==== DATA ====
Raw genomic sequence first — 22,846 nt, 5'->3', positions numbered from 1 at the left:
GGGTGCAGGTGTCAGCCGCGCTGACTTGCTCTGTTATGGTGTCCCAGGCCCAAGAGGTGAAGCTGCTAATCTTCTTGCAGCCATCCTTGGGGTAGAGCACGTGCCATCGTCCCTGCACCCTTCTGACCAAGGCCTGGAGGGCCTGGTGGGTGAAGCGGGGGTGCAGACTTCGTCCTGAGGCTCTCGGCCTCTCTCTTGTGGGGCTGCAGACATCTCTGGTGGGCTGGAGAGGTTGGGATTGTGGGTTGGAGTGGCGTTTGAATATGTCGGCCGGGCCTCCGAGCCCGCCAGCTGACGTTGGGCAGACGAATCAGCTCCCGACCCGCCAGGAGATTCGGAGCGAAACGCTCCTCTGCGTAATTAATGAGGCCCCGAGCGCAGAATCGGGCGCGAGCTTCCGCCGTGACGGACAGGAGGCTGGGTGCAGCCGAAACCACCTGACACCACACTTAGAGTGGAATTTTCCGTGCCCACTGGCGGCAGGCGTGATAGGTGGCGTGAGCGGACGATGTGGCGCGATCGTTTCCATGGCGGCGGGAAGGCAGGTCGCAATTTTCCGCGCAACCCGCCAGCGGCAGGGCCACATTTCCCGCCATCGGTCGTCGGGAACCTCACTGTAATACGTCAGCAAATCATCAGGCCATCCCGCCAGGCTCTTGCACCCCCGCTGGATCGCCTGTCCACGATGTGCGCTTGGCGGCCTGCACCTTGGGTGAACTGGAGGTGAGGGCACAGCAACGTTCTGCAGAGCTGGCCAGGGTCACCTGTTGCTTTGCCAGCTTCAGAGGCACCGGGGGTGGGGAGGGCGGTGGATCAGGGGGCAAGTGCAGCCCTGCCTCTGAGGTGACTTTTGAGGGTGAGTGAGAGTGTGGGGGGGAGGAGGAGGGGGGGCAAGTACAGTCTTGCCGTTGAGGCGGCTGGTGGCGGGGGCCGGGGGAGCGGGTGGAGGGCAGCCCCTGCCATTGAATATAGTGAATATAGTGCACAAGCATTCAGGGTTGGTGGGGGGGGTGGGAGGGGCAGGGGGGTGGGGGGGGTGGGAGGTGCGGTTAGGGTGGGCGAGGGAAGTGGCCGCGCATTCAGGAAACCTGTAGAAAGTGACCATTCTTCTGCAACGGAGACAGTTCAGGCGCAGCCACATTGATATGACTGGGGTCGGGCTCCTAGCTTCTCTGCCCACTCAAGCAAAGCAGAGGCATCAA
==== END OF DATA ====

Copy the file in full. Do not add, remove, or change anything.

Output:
Raw genomic sequence first — 22,846 nt, 5'->3', positions numbered from 1 at the left:
GGGTGCAGGTGTCAGCCGCGCTGACTTGCTCTGTTATGGTGTCCCAGGCCCAAGAGGTGAAGCTGCTAATCTTCTTGCAGCCATCCTTGGGGTAGAGCACGTGCCATCGTCCCTGCACCCTTCTGACCAAGGCCTGGAGGGCCTGGTGGGTGAAGCGGGGGTGCAGACTTCGTCCTGAGGCTCTCGGCCTCTCTCTTGTGGGGCTGCAGACATCTCTGGTGGGCTGGAGAGGTTGGGATTGTGGGTTGGAGTGGCGTTTGAATATGTCGGCCGGGCCTCCGAGCCCGCCAGCTGACGTTGGGCAGACGAATCAGCTCCCGACCCGCCAGGAGATTCGGAGCGAAACGCTCCTCTGCGTAATTAATGAGGCCCCGAGCGCAGAATCGGGCGCGAGCTTCCGCCGTGACGGACAGGAGGCTGGGTGCAGCCGAAACCACCTGACACCACACTTAGAGTGGAATTTTCCGTGCCCACTGGCGGCAGGCGTGATAGGTGGCGTGAGCGGACGATGTGGCGCGATCGTTTCCATGGCGGCGGGAAGGCAGGTCGCAATTTTCCGCGCAACCCGCCAGCGGCAGGGCCACATTTCCCGCCATCGGTCGTCGGGAACCTCACTGTAATACGTCAGCAAATCATCAGGCCATCCCGCCAGGCTCTTGCACCCCCGCTGGATCGCCTGTCCACGATGTGCGCTTGGCGGCCTGCACCTTGGGTGAACTGGAGGTGAGGGCACAGCAACGTTCTGCAGAGCTGGCCAGGGTCACCTGTTGCTTTGCCAGCTTCAGAGGCACCGGGGGTGGGGAGGGCGGTGGATCAGGGGGCAAGTGCAGCCCTGCCTCTGAGGTGACTTTTGAGGGTGAGTGAGAGTGTGGGGGGGAGGAGGAGGGGGGGCAAGTACAGTCTTGCCGTTGAGGCGGCTGGTGGCGGGGGCCGGGGGAGCGGGTGGAGGGCAGCCCCTGCCATTGAATATAGTGAATATAGTGCACAAGCATTCAGGGTTGGTGGGGGGGGTGGGAGGGGCAGGGGGGTGGGGGGGGTGGGAGGTGCGGTTAGGGTGGGCGAGGGAAGTGGCCGCGCATTCAGGAAACCTGTAGAAAGTGACCATTCTTCTGCAACGGAGACAGTTCAGGCGCAGCCACATTGATATGACTGGGGTCGGGCTCCTAGCTTCTCTGCCCACTCAAGCAAAGCAGAGGCATCAA